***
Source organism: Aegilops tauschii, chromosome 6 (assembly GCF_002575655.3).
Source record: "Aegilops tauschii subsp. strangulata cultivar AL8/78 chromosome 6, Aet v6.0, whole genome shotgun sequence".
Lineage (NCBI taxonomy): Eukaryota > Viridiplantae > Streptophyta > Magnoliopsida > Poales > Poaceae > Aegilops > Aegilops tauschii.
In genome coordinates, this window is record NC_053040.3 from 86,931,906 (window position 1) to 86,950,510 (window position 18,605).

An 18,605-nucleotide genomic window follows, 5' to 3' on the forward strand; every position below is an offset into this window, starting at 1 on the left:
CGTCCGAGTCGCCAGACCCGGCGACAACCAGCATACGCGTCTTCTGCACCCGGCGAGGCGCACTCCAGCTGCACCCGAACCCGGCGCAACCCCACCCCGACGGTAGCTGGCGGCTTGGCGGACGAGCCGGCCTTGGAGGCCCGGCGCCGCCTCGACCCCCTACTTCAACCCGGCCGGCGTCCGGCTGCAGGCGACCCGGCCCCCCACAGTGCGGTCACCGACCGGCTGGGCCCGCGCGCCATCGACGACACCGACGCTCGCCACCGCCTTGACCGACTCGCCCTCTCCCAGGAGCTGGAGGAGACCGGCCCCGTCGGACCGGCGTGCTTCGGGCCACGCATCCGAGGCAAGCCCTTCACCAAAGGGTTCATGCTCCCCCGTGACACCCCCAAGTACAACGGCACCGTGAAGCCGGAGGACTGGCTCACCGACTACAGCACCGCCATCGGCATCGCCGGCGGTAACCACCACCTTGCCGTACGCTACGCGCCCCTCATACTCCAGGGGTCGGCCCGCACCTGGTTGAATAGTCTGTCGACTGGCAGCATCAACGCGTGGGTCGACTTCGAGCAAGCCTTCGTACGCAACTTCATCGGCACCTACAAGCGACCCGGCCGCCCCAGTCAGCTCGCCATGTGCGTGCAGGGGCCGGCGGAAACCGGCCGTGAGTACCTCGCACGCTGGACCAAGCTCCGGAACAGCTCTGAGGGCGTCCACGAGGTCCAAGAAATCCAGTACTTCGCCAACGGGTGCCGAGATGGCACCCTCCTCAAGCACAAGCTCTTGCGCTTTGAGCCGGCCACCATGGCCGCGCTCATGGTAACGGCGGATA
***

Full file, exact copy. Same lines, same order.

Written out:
Source organism: Aegilops tauschii, chromosome 6 (assembly GCF_002575655.3).
Source record: "Aegilops tauschii subsp. strangulata cultivar AL8/78 chromosome 6, Aet v6.0, whole genome shotgun sequence".
Lineage (NCBI taxonomy): Eukaryota > Viridiplantae > Streptophyta > Magnoliopsida > Poales > Poaceae > Aegilops > Aegilops tauschii.
In genome coordinates, this window is record NC_053040.3 from 86,931,906 (window position 1) to 86,950,510 (window position 18,605).

An 18,605-nucleotide genomic window follows, 5' to 3' on the forward strand; every position below is an offset into this window, starting at 1 on the left:
CGTCCGAGTCGCCAGACCCGGCGACAACCAGCATACGCGTCTTCTGCACCCGGCGAGGCGCACTCCAGCTGCACCCGAACCCGGCGCAACCCCACCCCGACGGTAGCTGGCGGCTTGGCGGACGAGCCGGCCTTGGAGGCCCGGCGCCGCCTCGACCCCCTACTTCAACCCGGCCGGCGTCCGGCTGCAGGCGACCCGGCCCCCCACAGTGCGGTCACCGACCGGCTGGGCCCGCGCGCCATCGACGACACCGACGCTCGCCACCGCCTTGACCGACTCGCCCTCTCCCAGGAGCTGGAGGAGACCGGCCCCGTCGGACCGGCGTGCTTCGGGCCACGCATCCGAGGCAAGCCCTTCACCAAAGGGTTCATGCTCCCCCGTGACACCCCCAAGTACAACGGCACCGTGAAGCCGGAGGACTGGCTCACCGACTACAGCACCGCCATCGGCATCGCCGGCGGTAACCACCACCTTGCCGTACGCTACGCGCCCCTCATACTCCAGGGGTCGGCCCGCACCTGGTTGAATAGTCTGTCGACTGGCAGCATCAACGCGTGGGTCGACTTCGAGCAAGCCTTCGTACGCAACTTCATCGGCACCTACAAGCGACCCGGCCGCCCCAGTCAGCTCGCCATGTGCGTGCAGGGGCCGGCGGAAACCGGCCGTGAGTACCTCGCACGCTGGACCAAGCTCCGGAACAGCTCTGAGGGCGTCCACGAGGTCCAAGAAATCCAGTACTTCGCCAACGGGTGCCGAGATGGCACCCTCCTCAAGCACAAGCTCTTGCGCTTTGAGCCGGCCACCATGGCCGCGCTCATGGTAACGGCGGATA